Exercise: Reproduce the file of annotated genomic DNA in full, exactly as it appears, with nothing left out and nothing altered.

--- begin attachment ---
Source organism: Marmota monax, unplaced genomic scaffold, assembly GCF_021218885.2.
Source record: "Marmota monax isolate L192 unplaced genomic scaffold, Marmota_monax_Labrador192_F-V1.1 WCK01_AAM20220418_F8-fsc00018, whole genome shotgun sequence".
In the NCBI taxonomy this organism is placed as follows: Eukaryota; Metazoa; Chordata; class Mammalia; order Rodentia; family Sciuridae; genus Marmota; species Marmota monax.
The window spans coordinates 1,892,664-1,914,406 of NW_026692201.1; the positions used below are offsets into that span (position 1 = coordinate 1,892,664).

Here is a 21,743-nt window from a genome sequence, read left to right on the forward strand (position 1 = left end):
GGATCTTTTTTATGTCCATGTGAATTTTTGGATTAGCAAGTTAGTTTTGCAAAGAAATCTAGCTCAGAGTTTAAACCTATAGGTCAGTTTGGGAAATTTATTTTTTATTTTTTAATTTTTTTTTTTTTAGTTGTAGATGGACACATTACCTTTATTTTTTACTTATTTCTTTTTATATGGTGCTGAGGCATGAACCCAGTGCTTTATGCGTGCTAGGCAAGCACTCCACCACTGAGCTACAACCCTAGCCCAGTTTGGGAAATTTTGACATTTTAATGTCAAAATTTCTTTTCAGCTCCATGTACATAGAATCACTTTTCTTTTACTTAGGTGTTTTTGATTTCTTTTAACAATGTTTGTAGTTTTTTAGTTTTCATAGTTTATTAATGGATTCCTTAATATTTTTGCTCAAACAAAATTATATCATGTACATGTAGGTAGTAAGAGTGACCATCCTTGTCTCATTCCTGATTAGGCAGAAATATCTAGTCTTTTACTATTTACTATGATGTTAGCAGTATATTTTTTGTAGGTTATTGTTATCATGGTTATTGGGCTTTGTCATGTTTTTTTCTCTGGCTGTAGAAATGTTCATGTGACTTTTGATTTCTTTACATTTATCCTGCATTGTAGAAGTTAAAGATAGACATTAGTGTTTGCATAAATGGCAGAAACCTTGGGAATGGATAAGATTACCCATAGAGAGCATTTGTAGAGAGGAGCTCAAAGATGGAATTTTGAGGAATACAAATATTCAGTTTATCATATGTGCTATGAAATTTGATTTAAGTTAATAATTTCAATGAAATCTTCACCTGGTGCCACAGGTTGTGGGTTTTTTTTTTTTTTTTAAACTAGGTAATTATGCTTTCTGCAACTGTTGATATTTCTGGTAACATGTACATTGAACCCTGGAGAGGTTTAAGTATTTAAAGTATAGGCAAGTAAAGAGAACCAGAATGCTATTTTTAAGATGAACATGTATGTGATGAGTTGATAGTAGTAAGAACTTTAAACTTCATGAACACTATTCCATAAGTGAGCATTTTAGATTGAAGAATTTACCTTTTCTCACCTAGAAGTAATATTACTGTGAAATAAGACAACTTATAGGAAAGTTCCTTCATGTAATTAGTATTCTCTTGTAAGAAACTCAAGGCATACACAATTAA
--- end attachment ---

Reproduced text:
Source organism: Marmota monax, unplaced genomic scaffold, assembly GCF_021218885.2.
Source record: "Marmota monax isolate L192 unplaced genomic scaffold, Marmota_monax_Labrador192_F-V1.1 WCK01_AAM20220418_F8-fsc00018, whole genome shotgun sequence".
In the NCBI taxonomy this organism is placed as follows: Eukaryota; Metazoa; Chordata; class Mammalia; order Rodentia; family Sciuridae; genus Marmota; species Marmota monax.
The window spans coordinates 1,892,664-1,914,406 of NW_026692201.1; the positions used below are offsets into that span (position 1 = coordinate 1,892,664).

Here is a 21,743-nt window from a genome sequence, read left to right on the forward strand (position 1 = left end):
GGATCTTTTTTATGTCCATGTGAATTTTTGGATTAGCAAGTTAGTTTTGCAAAGAAATCTAGCTCAGAGTTTAAACCTATAGGTCAGTTTGGGAAATTTATTTTTTATTTTTTAATTTTTTTTTTTTTAGTTGTAGATGGACACATTACCTTTATTTTTTACTTATTTCTTTTTATATGGTGCTGAGGCATGAACCCAGTGCTTTATGCGTGCTAGGCAAGCACTCCACCACTGAGCTACAACCCTAGCCCAGTTTGGGAAATTTTGACATTTTAATGTCAAAATTTCTTTTCAGCTCCATGTACATAGAATCACTTTTCTTTTACTTAGGTGTTTTTGATTTCTTTTAACAATGTTTGTAGTTTTTTAGTTTTCATAGTTTATTAATGGATTCCTTAATATTTTTGCTCAAACAAAATTATATCATGTACATGTAGGTAGTAAGAGTGACCATCCTTGTCTCATTCCTGATTAGGCAGAAATATCTAGTCTTTTACTATTTACTATGATGTTAGCAGTATATTTTTTGTAGGTTATTGTTATCATGGTTATTGGGCTTTGTCATGTTTTTTTCTCTGGCTGTAGAAATGTTCATGTGACTTTTGATTTCTTTACATTTATCCTGCATTGTAGAAGTTAAAGATAGACATTAGTGTTTGCATAAATGGCAGAAACCTTGGGAATGGATAAGATTACCCATAGAGAGCATTTGTAGAGAGGAGCTCAAAGATGGAATTTTGAGGAATACAAATATTCAGTTTATCATATGTGCTATGAAATTTGATTTAAGTTAATAATTTCAATGAAATCTTCACCTGGTGCCACAGGTTGTGGGTTTTTTTTTTTTTTTTAAACTAGGTAATTATGCTTTCTGCAACTGTTGATATTTCTGGTAACATGTACATTGAACCCTGGAGAGGTTTAAGTATTTAAAGTATAGGCAAGTAAAGAGAACCAGAATGCTATTTTTAAGATGAACATGTATGTGATGAGTTGATAGTAGTAAGAACTTTAAACTTCATGAACACTATTCCATAAGTGAGCATTTTAGATTGAAGAATTTACCTTTTCTCACCTAGAAGTAATATTACTGTGAAATAAGACAACTTATAGGAAAGTTCCTTCATGTAATTAGTATTCTCTTGTAAGAAACTCAAGGCATACACAATTAA